of unfair treatment because of their status/colour.
And the further concerns noted by the UN Committee
on the Rights of the Child in its concluding observations in its
49th session in October 2008:
the Committee is concerned that in practice certain
groups of children, such as: Roma and Irish Travellers' children;
migrant, asylum-seeking and refugee children; lesbian, bisexual,
gay, and transgender children (LBGT); children belonging to minority
groups, continue to experience discrimination and social stigmatization.
The Committee is also concerned at the general climate of intolerance
and negative public attitudes towards children, especially adolescents,
which appears to exist in the State party, including in the media,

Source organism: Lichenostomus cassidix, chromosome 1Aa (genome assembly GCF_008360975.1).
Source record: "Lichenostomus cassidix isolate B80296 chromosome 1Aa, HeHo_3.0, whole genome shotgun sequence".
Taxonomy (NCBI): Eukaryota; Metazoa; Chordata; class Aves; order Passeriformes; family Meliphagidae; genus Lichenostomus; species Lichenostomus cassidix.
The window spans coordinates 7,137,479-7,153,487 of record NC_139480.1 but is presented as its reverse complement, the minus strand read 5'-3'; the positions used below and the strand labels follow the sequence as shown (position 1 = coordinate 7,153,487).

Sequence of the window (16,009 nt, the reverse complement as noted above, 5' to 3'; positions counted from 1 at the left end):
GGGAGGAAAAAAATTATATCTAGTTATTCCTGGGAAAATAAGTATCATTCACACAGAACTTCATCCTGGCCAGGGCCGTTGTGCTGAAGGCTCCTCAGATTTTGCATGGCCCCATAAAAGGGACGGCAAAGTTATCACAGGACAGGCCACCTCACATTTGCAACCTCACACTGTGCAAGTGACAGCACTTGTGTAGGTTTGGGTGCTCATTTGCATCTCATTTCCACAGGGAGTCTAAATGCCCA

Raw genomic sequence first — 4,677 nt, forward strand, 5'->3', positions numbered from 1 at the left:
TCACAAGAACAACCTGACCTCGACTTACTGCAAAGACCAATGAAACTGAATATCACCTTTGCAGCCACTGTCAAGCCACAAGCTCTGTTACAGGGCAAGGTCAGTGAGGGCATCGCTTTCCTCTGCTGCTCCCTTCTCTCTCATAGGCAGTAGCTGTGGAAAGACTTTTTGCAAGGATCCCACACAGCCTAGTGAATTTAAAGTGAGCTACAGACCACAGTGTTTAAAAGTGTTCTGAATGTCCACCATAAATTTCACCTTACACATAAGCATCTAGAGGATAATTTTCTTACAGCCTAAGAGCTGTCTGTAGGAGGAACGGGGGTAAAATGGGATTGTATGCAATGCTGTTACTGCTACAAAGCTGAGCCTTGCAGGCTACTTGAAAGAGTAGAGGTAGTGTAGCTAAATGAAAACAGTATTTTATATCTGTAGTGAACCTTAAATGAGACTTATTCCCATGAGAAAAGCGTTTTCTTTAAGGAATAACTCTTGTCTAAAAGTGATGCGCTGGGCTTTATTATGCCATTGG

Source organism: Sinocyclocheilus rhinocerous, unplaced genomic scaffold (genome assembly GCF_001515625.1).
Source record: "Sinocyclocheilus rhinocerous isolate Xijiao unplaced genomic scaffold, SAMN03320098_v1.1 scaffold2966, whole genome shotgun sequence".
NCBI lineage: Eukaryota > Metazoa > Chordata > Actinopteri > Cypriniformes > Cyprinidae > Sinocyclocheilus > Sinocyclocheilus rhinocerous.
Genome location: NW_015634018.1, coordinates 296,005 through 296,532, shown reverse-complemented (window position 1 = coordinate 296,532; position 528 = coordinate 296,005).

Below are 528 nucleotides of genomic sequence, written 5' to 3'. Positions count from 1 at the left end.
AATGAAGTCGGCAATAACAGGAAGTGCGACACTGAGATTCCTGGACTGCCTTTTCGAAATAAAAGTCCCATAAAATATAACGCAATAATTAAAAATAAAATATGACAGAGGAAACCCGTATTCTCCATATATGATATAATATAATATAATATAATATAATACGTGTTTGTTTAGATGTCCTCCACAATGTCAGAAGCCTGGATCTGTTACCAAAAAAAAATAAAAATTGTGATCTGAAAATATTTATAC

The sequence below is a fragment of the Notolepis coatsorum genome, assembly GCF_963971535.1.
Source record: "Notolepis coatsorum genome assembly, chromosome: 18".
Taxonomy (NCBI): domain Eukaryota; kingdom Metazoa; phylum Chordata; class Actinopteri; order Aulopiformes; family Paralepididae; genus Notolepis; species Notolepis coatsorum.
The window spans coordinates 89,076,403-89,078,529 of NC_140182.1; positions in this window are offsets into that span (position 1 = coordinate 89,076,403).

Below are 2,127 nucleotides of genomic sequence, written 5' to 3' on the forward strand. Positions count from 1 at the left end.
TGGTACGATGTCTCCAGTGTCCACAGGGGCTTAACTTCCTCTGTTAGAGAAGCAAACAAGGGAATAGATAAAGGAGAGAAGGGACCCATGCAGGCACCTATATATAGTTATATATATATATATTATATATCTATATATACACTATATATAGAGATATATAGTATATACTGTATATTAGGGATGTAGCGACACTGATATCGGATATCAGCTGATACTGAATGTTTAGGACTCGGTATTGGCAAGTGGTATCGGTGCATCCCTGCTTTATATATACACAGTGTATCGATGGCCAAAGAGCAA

and may be often the underlying cause of further infringements
of their rights.
These findings highlight not only the effects
of their particular status on the way that children are treated
but also the effects of multiple discrimination (ie discrimination
experienced on more than one ground). We consider that there should
be provisions in the next Equality Bill to provide an effective
remedy for multiple discrimination.
5. The EDF considers that there should be
no discrimination against children either on grounds of their
age or on grounds of their disability. At the same time we recognise
the need for services and policies relating to children that are
designed in an age-appropriate way. This may of course in some
instances involve children being treated more favourably than
adults. Equally, it may involve maintaining some restrictions
(such as age bars on buying alcohol or tobacco) affecting children
and young people.
6. It is also important to ensure that children
do not fall through age gaps in provision. There appears to be
evidence, for example, that in some areas children are excluded
on age grounds from some children's health and social care services